The Kabba of Mecca is Islam’s most holy shrine. It is said to have been built by Abraham and his son Ishmael. It is considered “the House of Allah.” Mosques throughout the world are built with a wall niche, known as mihrab, pointing toward this shrine to indicate the direction that Muslims should face when at prayer. By adopting a common direction for their prayers, devout Muslims express their unity as followers of Mohammed as worshippers of the one God.

Jews throughout the world also face a common direction when at prayer. According to the Talmud, Jews outside of Israel pray in the direction of Israel. Jews in Israel pray in the direction of Jerusalem. Jews in Jerusalem turn toward the Temple Mount. And, if they are on the Temple Mount, then they are to pray in the direction of where the Holy of Holies once stood.

In 70 A. D., the Romans destroyed the Temple in Jerusalem, not leaving one stone upon another. Yet, pious Jews continue to face the direction of Jerusalem and the Holy of Holies when at prayer. This sacred direction reminds them that they are lifting up their voice in prayer to God, the all-Holy One, who had given them the Promised Land as an inheritance and had chosen to dwell in the Holy of Holies in the Temple in Jerusalem.

Now that the Temple is no more, the synagogue has become the place of common prayer for all Jews. However, the design of some synagogues does not position the congregation to face eastward toward Jerusalem. In these instances, the faithful pray in the synagogue facing the Ark that contains the Torah. By facing the Torah, that is, God’s self-revelation in Sacred Scripture, the congregants are at least spiritually turned to God. By maintaining a common spiritual direction to their prayer, Jews around the world express not only the unity of their faith, but also their longing for all the scattered of God’s people to return to Jerusalem and to a rebuilt Temple in the anxious anticipation for the coming of the Messiah.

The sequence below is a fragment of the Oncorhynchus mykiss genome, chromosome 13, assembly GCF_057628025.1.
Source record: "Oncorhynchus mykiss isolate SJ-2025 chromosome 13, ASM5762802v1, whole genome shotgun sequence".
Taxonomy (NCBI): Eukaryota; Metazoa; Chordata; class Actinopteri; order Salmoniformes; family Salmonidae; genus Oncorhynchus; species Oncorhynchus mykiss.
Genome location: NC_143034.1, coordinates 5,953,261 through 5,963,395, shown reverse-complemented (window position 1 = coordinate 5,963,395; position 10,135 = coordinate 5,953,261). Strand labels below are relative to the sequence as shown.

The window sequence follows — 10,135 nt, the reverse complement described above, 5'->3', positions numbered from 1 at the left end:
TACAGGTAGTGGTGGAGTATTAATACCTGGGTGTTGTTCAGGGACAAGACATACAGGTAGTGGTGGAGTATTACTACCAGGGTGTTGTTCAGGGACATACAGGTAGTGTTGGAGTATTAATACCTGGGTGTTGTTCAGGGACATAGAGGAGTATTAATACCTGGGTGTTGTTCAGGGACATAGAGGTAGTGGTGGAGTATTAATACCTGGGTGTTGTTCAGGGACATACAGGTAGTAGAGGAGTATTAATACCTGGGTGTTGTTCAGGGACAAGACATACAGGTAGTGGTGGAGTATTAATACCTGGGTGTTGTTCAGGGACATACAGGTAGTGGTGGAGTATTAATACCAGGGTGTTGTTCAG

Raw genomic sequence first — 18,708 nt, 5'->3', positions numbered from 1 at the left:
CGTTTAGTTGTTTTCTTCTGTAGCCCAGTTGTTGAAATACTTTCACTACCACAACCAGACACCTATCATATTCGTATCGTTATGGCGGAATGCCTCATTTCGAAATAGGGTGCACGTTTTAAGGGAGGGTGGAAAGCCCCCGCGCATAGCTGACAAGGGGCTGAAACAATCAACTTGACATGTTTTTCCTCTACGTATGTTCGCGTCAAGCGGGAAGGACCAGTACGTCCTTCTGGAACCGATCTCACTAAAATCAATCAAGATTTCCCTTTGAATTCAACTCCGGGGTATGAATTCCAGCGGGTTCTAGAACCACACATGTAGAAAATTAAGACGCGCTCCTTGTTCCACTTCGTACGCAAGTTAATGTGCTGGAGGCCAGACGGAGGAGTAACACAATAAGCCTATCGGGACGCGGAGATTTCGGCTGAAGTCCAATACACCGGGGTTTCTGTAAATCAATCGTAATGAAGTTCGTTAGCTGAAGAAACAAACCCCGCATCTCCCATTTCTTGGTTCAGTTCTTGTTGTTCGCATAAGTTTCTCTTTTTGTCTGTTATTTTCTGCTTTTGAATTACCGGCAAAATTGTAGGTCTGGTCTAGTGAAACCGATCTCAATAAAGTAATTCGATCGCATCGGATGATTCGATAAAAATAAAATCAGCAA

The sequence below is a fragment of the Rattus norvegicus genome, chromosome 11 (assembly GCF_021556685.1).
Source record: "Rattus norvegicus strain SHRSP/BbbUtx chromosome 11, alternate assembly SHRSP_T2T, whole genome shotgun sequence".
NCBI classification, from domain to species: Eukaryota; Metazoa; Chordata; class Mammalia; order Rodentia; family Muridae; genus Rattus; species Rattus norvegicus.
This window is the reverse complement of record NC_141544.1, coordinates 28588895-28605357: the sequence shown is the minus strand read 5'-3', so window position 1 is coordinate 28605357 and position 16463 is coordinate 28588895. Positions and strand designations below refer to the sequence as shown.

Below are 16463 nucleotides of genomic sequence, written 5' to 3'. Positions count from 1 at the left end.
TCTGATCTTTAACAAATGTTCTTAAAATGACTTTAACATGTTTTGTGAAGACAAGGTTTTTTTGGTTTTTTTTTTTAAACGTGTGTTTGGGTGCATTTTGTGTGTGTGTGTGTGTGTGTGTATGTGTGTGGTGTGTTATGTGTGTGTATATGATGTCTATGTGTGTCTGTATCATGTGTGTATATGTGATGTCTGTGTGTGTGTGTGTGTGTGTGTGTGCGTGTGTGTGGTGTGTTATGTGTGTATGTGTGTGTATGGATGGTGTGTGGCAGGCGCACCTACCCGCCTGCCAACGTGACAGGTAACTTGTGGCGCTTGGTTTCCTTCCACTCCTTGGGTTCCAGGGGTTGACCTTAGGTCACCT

From the earliest days of Church, Christians also faced east when at prayer. In fact, Tertullian (160-220 AD) actually had to defend Christians against the pagans who accused them of facing east to worship the sun. Many Church Fathers, such as St. Clement of Alexandria, St. Basil and St. Augustine, also speak of the practice of facing east. In the 3rd century, the Didascalia, a treatise on church order from northern Syria, set down the rule of facing east during the Eucharist. It said, “Let the place of the priests be separated in a part of the house that faces east. In the midst of them is placed the bishop’s chair, and with him let the priests be seated. Likewise, and in another section let the laity be seated facing east” (Didascalia, Chapter 12).

Before Christianity was legal in the Roman Empire, Christians worshipped in their homes. One of the oldest known house churches has been discovered on the far eastern edge of the Roman Empire, in present day Syria, at Dura-Europos. This house church dates from 233 A.D. Archaeologists have uncovered an assembly room in the house where as many as 60 people would gather for prayer. The room was designed with an altar against the east wall. In this way, the priest and all the faithful would together be facing east when celebrating the Eucharist.